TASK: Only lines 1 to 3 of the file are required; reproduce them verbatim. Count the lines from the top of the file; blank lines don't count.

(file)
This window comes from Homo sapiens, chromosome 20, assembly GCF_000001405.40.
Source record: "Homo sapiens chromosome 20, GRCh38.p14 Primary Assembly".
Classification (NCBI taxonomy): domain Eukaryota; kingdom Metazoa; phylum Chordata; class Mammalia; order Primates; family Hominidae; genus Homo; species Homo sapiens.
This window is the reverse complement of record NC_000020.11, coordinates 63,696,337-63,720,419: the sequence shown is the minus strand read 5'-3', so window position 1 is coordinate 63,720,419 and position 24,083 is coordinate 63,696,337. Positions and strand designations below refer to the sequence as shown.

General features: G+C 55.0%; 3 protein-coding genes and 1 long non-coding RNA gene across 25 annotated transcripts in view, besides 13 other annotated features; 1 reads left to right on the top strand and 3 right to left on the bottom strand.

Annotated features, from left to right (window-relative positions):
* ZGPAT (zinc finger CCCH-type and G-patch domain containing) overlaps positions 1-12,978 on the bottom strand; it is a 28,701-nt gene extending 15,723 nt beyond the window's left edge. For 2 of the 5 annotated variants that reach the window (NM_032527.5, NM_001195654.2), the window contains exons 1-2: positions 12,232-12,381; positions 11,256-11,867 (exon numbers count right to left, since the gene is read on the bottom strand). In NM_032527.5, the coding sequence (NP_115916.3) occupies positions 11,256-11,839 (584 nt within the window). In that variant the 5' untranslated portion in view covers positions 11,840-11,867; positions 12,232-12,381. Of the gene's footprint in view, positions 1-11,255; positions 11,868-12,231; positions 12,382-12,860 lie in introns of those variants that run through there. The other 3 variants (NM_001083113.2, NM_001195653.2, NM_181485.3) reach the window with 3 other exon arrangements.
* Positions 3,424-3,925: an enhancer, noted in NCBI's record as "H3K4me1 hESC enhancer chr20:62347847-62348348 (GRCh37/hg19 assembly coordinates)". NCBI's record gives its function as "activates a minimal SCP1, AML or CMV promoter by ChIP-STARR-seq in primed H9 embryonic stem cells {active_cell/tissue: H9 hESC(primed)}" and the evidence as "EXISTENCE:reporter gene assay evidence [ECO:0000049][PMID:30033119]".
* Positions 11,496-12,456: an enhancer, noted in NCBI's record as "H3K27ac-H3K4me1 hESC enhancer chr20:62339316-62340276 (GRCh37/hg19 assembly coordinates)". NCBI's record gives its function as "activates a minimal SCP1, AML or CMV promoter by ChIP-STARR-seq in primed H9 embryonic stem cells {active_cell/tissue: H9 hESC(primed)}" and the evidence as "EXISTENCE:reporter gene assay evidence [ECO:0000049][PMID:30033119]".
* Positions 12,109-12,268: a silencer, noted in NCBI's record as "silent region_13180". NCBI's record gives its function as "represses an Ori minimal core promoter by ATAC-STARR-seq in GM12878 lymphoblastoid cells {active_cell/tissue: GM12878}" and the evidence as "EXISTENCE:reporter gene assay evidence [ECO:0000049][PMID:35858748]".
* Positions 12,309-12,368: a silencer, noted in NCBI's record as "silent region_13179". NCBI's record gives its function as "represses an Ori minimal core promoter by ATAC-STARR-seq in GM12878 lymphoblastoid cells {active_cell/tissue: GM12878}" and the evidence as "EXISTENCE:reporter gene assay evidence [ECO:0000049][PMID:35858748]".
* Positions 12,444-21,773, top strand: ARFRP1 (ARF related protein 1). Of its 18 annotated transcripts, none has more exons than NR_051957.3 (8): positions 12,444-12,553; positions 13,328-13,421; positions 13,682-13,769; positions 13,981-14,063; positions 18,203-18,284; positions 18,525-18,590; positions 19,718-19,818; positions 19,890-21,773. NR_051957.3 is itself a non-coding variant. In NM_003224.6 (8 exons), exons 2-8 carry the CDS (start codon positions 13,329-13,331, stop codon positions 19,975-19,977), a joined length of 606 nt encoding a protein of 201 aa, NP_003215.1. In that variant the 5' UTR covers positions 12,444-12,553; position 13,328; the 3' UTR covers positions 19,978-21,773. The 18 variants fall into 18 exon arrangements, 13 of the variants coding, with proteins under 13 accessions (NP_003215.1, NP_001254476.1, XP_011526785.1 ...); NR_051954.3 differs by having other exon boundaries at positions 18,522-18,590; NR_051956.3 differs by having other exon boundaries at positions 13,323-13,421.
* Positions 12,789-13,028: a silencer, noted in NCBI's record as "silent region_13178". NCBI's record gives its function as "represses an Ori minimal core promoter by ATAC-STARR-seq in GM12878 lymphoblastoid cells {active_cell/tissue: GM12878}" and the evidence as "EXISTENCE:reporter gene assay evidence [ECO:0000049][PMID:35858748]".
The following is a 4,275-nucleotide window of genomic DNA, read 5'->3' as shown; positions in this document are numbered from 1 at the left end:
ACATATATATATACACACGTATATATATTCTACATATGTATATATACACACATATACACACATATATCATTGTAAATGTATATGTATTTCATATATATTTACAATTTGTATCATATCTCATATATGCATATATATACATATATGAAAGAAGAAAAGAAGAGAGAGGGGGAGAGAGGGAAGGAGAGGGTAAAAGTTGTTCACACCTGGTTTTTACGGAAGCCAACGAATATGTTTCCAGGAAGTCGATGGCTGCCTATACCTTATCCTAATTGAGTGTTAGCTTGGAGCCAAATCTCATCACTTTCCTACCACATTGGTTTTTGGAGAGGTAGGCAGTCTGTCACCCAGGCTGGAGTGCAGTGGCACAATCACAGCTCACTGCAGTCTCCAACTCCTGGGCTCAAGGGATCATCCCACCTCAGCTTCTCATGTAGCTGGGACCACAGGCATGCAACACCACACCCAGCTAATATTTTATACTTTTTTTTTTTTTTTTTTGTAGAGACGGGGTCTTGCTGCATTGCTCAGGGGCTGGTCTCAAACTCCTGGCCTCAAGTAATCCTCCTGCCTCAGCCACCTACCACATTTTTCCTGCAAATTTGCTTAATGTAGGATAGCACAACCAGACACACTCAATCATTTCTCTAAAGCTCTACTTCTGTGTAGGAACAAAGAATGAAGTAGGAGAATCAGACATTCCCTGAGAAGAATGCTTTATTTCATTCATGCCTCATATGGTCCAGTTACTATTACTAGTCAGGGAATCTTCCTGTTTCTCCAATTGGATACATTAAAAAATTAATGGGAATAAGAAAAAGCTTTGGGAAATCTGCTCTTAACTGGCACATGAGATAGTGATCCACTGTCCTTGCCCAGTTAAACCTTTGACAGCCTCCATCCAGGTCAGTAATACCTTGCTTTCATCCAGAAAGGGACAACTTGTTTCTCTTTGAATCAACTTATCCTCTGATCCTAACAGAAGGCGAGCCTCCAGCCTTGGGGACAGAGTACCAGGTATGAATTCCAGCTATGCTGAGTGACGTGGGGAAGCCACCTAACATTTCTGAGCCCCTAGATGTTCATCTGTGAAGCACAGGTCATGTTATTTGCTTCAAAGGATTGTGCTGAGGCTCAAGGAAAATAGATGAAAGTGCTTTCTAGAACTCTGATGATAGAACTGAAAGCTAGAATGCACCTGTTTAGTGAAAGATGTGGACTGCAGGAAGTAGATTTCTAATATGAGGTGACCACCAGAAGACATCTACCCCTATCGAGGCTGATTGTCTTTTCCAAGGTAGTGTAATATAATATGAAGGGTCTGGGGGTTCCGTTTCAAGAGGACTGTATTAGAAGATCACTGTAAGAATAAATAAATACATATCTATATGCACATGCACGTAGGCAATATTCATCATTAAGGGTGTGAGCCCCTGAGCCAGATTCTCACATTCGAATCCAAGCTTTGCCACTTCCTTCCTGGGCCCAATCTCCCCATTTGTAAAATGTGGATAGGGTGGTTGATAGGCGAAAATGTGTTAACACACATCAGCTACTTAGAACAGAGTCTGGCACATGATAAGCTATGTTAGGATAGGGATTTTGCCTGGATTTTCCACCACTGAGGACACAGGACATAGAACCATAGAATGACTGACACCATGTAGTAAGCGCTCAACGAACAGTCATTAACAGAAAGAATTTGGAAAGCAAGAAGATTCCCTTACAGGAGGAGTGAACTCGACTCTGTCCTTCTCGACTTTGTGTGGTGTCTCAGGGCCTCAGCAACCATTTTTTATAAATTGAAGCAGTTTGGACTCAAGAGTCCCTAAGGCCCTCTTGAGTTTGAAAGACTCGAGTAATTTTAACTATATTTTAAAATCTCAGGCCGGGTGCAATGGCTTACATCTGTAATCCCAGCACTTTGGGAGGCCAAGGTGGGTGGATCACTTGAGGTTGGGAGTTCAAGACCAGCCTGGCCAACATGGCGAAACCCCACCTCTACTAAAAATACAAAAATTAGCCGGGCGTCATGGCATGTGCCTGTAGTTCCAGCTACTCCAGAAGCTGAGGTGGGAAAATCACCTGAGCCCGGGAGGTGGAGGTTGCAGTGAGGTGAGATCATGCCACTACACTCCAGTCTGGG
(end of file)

This window comes from Homo sapiens, chromosome 20, assembly GCF_000001405.40.
Source record: "Homo sapiens chromosome 20, GRCh38.p14 Primary Assembly".
Classification (NCBI taxonomy): domain Eukaryota; kingdom Metazoa; phylum Chordata; class Mammalia; order Primates; family Hominidae; genus Homo; species Homo sapiens.